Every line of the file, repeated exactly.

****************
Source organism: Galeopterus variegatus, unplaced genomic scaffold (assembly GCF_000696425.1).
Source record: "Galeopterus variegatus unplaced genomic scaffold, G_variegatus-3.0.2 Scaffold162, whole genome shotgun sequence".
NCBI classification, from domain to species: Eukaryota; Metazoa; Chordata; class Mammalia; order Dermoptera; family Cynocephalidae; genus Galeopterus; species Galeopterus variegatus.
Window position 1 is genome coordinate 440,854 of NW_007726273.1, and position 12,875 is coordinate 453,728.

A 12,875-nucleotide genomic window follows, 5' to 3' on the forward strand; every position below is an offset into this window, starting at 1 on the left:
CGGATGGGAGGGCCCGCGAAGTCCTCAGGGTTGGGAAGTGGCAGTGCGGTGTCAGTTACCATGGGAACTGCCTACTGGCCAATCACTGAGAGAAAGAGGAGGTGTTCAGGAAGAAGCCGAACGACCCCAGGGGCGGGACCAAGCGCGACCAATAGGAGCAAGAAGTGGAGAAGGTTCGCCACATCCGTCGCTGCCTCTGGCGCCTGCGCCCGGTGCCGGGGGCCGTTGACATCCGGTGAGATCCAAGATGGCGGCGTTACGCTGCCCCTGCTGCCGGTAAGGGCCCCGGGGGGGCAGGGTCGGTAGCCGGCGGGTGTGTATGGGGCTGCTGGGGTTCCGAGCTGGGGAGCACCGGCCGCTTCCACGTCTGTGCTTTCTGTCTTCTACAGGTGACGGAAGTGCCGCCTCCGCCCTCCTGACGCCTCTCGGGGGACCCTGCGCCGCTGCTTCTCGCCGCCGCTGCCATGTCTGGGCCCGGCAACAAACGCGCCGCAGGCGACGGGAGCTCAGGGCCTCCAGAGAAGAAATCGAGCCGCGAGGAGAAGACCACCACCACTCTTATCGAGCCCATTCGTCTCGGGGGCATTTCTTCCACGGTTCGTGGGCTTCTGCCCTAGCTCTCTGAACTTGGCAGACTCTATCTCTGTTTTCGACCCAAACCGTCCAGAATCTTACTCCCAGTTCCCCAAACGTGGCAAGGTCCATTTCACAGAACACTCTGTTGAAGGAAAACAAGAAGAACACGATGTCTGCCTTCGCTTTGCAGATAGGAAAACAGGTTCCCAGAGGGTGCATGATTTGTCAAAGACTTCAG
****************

Source organism: Galeopterus variegatus, unplaced genomic scaffold (assembly GCF_000696425.1).
Source record: "Galeopterus variegatus unplaced genomic scaffold, G_variegatus-3.0.2 Scaffold162, whole genome shotgun sequence".
NCBI classification, from domain to species: Eukaryota; Metazoa; Chordata; class Mammalia; order Dermoptera; family Cynocephalidae; genus Galeopterus; species Galeopterus variegatus.
Window position 1 is genome coordinate 440,854 of NW_007726273.1, and position 12,875 is coordinate 453,728.

A 12,875-nucleotide genomic window follows, 5' to 3' on the forward strand; every position below is an offset into this window, starting at 1 on the left:
CGGATGGGAGGGCCCGCGAAGTCCTCAGGGTTGGGAAGTGGCAGTGCGGTGTCAGTTACCATGGGAACTGCCTACTGGCCAATCACTGAGAGAAAGAGGAGGTGTTCAGGAAGAAGCCGAACGACCCCAGGGGCGGGACCAAGCGCGACCAATAGGAGCAAGAAGTGGAGAAGGTTCGCCACATCCGTCGCTGCCTCTGGCGCCTGCGCCCGGTGCCGGGGGCCGTTGACATCCGGTGAGATCCAAGATGGCGGCGTTACGCTGCCCCTGCTGCCGGTAAGGGCCCCGGGGGGGCAGGGTCGGTAGCCGGCGGGTGTGTATGGGGCTGCTGGGGTTCCGAGCTGGGGAGCACCGGCCGCTTCCACGTCTGTGCTTTCTGTCTTCTACAGGTGACGGAAGTGCCGCCTCCGCCCTCCTGACGCCTCTCGGGGGACCCTGCGCCGCTGCTTCTCGCCGCCGCTGCCATGTCTGGGCCCGGCAACAAACGCGCCGCAGGCGACGGGAGCTCAGGGCCTCCAGAGAAGAAATCGAGCCGCGAGGAGAAGACCACCACCACTCTTATCGAGCCCATTCGTCTCGGGGGCATTTCTTCCACGGTTCGTGGGCTTCTGCCCTAGCTCTCTGAACTTGGCAGACTCTATCTCTGTTTTCGACCCAAACCGTCCAGAATCTTACTCCCAGTTCCCCAAACGTGGCAAGGTCCATTTCACAGAACACTCTGTTGAAGGAAAACAAGAAGAACACGATGTCTGCCTTCGCTTTGCAGATAGGAAAACAGGTTCCCAGAGGGTGCATGATTTGTCAAAGACTTCAG